With Tali (Nya’s sister), I took advantage of the fact that she’s a child. People tend to have more sympathy for the helpless and vulnerable. I made sure readers knew these two girls were orphans and had no other family but each other. I gave Tali a skill that’s inherently good and helpful to show her good heart (she an apprentice Healer). I looked for things that would naturally trigger a reader’s sympathy.
- What inherent emotional triggers are in your “worry” character?
- What makes them vulnerable?
- What admirable traits do they exhibit?
I also showed the risks Tali was taking for her sister so readers would see she was worth worrying about (and saving). Even though she was scared, she “stole a Heal” for Nya (took her pain so Nya wouldn’t suffer, even though this could get her kicked out of school). She also suggested there might be a way for Nya to become an apprentice if she helped her (another display of her willingness to help at a personal cost to herself) and then a plain old simple sister-worry, by making her afraid Nya wasn’t getting enough to eat and sneaking her food. (Another thing she could get into trouble for)
- What does your “worry” character do to show they’re worth saving?
- Do they take any risks for your protag? For others?
- Do they show they care about the protag?
Last, I put Tali in a situation that readers could understand was dangerous, horrible, and worth worrying about.
Step Three: Craft a worthy worry situation
If a reader can’t imagine what it would be like to either be in that situation or have someone they cared about in that situation, it makes it harder to relate to (and thus care about). A missing family member is something everyone can relate to, even if they’ve never been in that situation. They can imagine what it must feel like to have someone they love disappear. While no one is ever going to be in the situation I created (it is fantasy after all) there are some human issues at the core, things that translate to our world. (Which I can’t say or I’ll spoil the book for those who haven’t read it, but think about horrible things that might happen in a hospital). I kept it “human” even though it’s not something anyone will ever really face.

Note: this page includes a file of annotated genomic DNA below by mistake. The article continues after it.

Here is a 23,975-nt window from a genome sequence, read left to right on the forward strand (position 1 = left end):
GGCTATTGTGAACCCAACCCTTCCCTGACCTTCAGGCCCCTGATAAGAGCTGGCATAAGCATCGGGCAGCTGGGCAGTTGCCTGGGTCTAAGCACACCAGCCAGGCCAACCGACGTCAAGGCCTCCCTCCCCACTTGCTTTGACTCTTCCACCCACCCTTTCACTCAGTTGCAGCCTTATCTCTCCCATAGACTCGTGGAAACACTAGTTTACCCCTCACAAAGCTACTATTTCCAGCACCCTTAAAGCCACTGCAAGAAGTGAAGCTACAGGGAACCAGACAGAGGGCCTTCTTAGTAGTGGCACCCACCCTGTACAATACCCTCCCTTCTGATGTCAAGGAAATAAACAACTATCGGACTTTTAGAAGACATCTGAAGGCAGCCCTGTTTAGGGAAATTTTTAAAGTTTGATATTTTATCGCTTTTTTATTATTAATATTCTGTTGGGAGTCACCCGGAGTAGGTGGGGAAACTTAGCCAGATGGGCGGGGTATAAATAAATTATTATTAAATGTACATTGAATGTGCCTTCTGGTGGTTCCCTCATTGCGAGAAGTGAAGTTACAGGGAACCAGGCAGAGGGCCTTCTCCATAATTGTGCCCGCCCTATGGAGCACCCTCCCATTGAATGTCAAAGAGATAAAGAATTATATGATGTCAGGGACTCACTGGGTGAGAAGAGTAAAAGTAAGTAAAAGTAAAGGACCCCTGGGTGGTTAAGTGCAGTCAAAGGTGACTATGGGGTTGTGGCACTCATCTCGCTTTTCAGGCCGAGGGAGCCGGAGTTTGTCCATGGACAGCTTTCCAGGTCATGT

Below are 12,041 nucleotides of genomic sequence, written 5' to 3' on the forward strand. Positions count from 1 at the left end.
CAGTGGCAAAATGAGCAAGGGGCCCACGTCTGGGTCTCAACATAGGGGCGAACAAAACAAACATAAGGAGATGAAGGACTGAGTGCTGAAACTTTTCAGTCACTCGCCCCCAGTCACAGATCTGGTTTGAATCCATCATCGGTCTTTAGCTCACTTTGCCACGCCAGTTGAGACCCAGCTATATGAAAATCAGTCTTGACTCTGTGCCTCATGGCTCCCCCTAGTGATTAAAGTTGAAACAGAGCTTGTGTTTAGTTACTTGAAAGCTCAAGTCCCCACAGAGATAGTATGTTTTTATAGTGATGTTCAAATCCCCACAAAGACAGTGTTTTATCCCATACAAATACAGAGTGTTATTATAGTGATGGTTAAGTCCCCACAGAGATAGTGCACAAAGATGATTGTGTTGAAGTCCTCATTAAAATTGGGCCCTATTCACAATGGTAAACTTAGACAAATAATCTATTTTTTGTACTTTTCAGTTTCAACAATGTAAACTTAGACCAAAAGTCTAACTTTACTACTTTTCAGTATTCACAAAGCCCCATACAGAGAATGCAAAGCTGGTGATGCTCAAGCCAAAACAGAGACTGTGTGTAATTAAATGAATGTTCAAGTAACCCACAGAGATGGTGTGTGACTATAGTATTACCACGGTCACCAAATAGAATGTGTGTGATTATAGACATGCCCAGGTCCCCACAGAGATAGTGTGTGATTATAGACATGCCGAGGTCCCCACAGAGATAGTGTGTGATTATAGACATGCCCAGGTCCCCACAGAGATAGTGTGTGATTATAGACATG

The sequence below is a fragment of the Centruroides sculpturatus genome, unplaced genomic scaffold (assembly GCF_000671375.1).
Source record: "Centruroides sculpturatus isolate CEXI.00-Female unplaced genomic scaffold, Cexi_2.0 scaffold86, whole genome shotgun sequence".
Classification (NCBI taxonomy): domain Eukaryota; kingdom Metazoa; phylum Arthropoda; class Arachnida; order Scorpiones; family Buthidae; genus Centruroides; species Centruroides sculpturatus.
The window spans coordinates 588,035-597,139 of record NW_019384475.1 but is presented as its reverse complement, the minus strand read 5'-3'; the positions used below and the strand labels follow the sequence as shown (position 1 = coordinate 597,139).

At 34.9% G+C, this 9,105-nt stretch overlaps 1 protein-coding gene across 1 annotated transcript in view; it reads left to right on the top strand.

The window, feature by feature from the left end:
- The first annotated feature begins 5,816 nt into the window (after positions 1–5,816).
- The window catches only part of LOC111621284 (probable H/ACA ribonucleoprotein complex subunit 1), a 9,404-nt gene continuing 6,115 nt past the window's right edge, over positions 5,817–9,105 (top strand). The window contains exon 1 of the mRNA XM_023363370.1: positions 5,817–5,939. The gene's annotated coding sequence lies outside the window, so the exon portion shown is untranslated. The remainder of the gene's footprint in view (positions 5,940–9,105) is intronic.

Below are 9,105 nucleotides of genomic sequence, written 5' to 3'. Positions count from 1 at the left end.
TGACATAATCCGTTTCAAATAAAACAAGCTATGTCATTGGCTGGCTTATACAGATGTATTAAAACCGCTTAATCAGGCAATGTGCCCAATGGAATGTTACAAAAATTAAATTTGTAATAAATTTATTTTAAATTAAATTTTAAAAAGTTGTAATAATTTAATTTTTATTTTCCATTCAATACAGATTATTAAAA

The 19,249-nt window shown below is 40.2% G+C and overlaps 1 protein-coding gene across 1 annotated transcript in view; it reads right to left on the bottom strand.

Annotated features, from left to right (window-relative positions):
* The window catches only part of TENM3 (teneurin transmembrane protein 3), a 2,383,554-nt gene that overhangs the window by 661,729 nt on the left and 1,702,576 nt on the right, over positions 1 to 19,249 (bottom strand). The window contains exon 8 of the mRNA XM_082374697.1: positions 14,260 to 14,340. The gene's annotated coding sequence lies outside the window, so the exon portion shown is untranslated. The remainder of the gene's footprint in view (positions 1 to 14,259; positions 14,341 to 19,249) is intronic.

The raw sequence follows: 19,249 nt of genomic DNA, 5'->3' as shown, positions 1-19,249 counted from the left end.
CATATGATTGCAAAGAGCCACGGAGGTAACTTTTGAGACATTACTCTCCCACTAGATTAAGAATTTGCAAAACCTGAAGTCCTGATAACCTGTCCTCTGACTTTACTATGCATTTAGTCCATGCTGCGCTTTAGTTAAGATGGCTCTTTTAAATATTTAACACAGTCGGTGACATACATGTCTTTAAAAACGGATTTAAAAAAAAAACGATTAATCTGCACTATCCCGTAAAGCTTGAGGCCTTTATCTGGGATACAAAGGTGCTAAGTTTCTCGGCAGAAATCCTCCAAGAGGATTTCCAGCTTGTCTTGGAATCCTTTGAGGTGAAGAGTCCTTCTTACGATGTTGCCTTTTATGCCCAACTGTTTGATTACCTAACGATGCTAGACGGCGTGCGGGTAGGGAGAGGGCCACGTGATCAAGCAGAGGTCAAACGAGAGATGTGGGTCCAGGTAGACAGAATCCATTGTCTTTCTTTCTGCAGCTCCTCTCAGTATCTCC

I also made it something that was terrible in general terms, but also personally awful to my characters. It wasn’t just a “bad thing” that happened. It had greater meaning (which made it worse) for these two girls on multiple levels. Personal levels. Things that would change them even if the outcome was good and they got their happy ending.
- What about your situation taps into common human fears?
- What about it is relatable to something readers can imagine?
- What about this situation is particularly bad for the “worry” character? The protag?
- What about this situation will change your characters? What are the long-term effects?
Naturally, I also did all the things you’re supposed to: made Nya care about her sister, show her fear, her worry, let her imagine what might be happening to Tali, etc. But those things just reinforced the care the reader already had. Nothing Nya said or felt would matter one whit if readers didn’t care at least a teensy bit about Tali to begin with. (Odds are they’d be annoyed at Nya for being such a whiner).
What makes you care about a secondary character? Why do you care about a situation? What tugs at your reader heartstrings?
More articles on developing characters and making readers care:
Making readers care
Adding character flaws
More ways to create characters